Laparoscopic management of giant type III hiatal hernia and short esophagus: Objective follow-up at three years

Blair A. Jobe, Ralph W. Aye, Clifford W. Deveney, John S. Domreis, Lucius D. Hill, J. H. Peters, F. Serafini, L. L. Swanstrom

Research output: Contribution to journalArticlepeer-review

87 Scopus citations


We wished to evaluate the long-term effectiveness of the laparoscopic Hill repair in the treatment of type III hiatal hernia. Fifty-two patients underwent laparoscopic repair of a type III hiatal hernia. No esophageal lengthening procedures were performed. Short esophagus was determined from the operative record. Late symptomatic follow-up and a satisfaction questionnaire were completed in 71% (37/52) of patients at a mean of 39 months (range 6 to 84 months). Esophagrams were completed in 65% (34/52) of patients at a mean of 37 months (range to 84 months) after repair. Eighty-one percent were without any adverse symptoms, and 86% rated outcome as excellent or good at 39 months. Symptoms requiring treatment were present in 19% (7/37). Esophagrams revealed a recurrent hernia in 32% (11/34) of patients of whom 36% (4/11) were asymptomatic. Six patients with short esophagus underwent esophagram with one recurrence identified (17%). This was compared with 28 patients without short esophagus, of whom 10 had a recurrence (35%) (P = 0.70). The laparoscopic Hill repair provides long-term satisfaction and relief of symptoms. The incidence of anatomic recurrence on video esophagram is high and does not always correlate with symptoms. The presence of short esophagus does not play a role in recurrence when the Hill repair is used.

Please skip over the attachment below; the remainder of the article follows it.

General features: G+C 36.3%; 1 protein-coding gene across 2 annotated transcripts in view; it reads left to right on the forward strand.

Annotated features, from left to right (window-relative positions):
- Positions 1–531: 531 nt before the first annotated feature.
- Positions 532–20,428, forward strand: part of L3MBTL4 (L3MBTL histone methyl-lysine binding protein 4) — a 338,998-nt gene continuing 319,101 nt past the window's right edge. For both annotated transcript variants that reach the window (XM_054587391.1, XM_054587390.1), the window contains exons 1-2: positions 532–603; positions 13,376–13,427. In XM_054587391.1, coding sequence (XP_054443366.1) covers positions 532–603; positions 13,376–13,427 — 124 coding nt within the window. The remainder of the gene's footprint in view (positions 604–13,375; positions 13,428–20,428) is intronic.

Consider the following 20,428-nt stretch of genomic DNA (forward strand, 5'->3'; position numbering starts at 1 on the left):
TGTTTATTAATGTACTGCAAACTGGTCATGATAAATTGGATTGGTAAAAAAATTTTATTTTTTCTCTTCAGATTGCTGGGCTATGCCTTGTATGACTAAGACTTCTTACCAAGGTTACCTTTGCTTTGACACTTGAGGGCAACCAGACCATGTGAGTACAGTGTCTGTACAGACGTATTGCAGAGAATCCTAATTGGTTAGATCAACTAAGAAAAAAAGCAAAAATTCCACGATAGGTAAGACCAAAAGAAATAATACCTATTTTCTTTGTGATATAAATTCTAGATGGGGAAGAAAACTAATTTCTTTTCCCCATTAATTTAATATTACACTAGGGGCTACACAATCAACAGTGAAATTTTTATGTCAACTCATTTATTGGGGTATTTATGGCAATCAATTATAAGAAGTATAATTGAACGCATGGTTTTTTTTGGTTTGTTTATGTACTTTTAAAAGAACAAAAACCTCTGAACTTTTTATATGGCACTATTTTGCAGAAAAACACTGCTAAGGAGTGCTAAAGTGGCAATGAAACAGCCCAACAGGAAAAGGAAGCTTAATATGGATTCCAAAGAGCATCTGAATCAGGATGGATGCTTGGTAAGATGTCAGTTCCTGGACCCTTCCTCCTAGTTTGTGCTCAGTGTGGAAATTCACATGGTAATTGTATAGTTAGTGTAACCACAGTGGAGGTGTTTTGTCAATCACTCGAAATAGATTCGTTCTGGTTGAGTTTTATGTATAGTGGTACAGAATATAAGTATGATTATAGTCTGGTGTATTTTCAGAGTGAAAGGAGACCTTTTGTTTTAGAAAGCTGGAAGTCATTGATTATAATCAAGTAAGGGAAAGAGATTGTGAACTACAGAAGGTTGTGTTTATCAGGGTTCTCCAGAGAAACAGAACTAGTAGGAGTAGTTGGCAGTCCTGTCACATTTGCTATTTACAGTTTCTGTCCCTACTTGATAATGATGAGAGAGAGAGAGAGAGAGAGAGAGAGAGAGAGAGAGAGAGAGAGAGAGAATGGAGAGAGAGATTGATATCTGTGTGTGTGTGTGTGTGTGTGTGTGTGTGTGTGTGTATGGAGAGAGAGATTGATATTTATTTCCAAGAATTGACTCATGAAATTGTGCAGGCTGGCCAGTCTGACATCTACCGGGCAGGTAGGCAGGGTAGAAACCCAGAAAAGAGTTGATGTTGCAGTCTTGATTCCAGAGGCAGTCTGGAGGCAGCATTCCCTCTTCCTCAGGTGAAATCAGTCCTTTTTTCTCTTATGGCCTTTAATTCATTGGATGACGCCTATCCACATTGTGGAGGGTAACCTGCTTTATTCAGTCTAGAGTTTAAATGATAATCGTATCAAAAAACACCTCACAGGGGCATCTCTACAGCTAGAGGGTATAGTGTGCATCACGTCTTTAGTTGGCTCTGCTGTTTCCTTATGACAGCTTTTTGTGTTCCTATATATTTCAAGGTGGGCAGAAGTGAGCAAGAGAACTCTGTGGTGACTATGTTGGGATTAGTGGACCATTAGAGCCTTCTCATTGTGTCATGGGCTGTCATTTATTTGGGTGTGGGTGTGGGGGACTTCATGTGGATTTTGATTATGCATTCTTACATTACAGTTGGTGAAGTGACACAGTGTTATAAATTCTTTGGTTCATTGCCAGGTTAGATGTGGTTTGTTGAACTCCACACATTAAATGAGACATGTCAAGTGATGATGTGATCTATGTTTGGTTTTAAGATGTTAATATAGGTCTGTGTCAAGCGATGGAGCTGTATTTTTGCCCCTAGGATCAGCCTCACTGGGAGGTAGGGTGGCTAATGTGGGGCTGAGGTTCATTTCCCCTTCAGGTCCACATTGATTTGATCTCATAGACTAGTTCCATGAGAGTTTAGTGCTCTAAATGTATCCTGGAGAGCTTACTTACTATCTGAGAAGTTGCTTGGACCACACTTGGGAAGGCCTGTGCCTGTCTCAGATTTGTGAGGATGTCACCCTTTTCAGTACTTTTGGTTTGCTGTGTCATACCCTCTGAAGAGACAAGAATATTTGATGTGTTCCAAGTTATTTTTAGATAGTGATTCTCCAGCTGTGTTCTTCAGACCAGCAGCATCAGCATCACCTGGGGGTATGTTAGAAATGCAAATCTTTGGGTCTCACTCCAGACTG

Original languageEnglish (US)
Pages (from-to)181-188
Number of pages8
JournalJournal of Gastrointestinal Surgery
Issue number2
StatePublished - 2002
Externally publishedYes


  • Hiatal hernia
  • Hill repair
  • Laparoscopy
  • Paraesophageal hernia
  • Short esophagus

ASJC Scopus subject areas

  • Surgery
  • Gastroenterology


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